In Joachim Meyer’s sequence of devices, the principles of hanging and winding are introduced in the second device using the guard of Zornhut (1.34v and 1.35r; Figure 1), immediately after a device dealing with the slice (referred to in my last article). The hanging is also used in a device from the low guard Eisenpfort or “Iron Gate” (1.40r; Figure 2), which offers two options to use from this device. So far in my dissection of Meyer’s devices, I’ve stuck strictly to the second part of Meyer’s text, as I believe it outlines a progressive teaching syllabus. However, since hanging and winding are so important in German longsword, I’ve chosen to supplement these two devices with an extended look at the Low Hanging from the very last section of Meyer’s book (1.63v and 1.64r), as I believe this will provide a more complete picture of hanging and winding in Meyer’s system.
Somewhat confusingly, the act of “hanging” to catch an incoming cut must be differentiated from the guard of Hangetort (“Hanging Point”), an end position for some cuts. Furthermore, Meyer refers to the “Low Hanging” as a hanging above the head (normally done from a low guard, but also from several other positions), and the “inward or high hangings”, which are done from a low bind. This article will focus on the “Low Hangings”, hence forth referred to simply as “hanging”.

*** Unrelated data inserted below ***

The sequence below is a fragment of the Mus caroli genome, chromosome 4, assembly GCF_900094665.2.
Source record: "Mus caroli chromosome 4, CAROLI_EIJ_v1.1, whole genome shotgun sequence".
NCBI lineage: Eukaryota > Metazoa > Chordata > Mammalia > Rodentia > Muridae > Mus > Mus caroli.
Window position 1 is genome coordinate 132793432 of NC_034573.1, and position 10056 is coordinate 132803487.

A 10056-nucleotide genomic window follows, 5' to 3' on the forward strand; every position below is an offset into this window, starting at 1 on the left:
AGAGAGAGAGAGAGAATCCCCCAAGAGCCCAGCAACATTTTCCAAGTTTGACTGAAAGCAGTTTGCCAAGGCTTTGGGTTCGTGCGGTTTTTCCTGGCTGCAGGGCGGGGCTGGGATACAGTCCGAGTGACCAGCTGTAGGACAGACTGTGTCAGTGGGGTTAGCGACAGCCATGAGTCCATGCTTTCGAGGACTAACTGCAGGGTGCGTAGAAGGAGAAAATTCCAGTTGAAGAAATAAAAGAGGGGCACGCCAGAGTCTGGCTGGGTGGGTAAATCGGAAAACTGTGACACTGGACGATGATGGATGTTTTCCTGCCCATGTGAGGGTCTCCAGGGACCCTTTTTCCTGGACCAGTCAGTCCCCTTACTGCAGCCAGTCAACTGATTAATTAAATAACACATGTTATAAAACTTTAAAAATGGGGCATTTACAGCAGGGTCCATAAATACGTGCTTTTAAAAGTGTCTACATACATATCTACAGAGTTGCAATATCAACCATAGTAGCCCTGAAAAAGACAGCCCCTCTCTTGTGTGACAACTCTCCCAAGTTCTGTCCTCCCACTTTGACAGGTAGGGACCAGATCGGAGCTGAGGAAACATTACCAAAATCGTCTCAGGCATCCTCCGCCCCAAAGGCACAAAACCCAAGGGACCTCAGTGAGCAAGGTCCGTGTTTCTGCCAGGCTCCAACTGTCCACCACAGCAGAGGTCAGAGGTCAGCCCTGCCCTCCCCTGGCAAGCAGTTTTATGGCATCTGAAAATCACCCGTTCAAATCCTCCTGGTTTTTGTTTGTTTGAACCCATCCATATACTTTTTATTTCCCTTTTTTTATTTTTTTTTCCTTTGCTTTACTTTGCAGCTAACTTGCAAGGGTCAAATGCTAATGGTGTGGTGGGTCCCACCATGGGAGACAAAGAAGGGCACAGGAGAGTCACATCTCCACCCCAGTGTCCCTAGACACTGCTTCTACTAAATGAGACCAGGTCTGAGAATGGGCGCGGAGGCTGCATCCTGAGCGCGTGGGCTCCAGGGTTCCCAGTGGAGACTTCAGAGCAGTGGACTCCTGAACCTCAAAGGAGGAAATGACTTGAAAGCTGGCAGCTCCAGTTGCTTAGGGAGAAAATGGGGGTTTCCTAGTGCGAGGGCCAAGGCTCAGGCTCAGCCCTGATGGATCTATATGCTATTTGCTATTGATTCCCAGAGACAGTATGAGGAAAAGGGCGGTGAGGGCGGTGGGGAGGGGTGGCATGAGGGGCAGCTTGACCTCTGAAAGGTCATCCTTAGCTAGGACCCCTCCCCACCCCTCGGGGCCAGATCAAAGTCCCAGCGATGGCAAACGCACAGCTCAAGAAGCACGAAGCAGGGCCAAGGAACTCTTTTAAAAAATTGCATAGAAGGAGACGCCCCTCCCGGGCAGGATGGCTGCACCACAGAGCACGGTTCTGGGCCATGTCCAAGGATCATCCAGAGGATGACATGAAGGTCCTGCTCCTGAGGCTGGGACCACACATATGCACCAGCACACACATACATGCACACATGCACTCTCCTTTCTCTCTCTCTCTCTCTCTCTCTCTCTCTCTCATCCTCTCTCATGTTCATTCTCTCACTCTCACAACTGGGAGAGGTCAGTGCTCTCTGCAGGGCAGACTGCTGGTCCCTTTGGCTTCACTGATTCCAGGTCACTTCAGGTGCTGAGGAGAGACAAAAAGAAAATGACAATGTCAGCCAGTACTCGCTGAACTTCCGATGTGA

Hanging (“hangen” or “hengen”), or the act of catching an incoming cut from above on the flat of your blade, is a very specific form of parrying:
– Hanging is a position where the sword is held above the head, point to the left and hanging slightly down. The thumb is held underneath the sword on the flat of the blade, so the opposite flat is presented to the incoming attack
– The incoming attack is ideally taken on the forte or strong of your sword (portion closest to the hands), which is why the blade hangs down slightly to prevent a blade bouncing onto your hands.
– Ideally the block is done forte to forte (strong to strong), which often necessitates a step forward into the incoming attack
– Hanging is effectively a “block”, a relatively static move, as opposed to the deflecting parries Meyer uses in his devices from Vom Tag (articles here).
– Hanging can only be used to catch attacks coming in at your left or from above; there is no evidence for a “left hanging” in Meyer’s text, or in other German Longsword texts that I know of
– Hanging is intimately tied to winding (“winden”), an action taken while the blades are in contact with one another, in which the pommel is wound out from under the right arm or in under the right arm in order to swing the blade in at the opponent’s head
Figure 1: The second device from Zornhut, detailing how to slide and hang,
and then fight on using the winding in and out
Figure 2: Using the Hanging from Eisenpfort
Entering the Hanging
In the two devices detailed by Meyer, the hanging is used as a defence from two different guards, the right Zornhut where the sword is held over the right shoulder (Figure 1), and the Eisenpfort (Figure 2), where the sword is held low and pointing forward and down to the left. There are thus two ways of entering the hanging, i.e. using the hanging as a defence.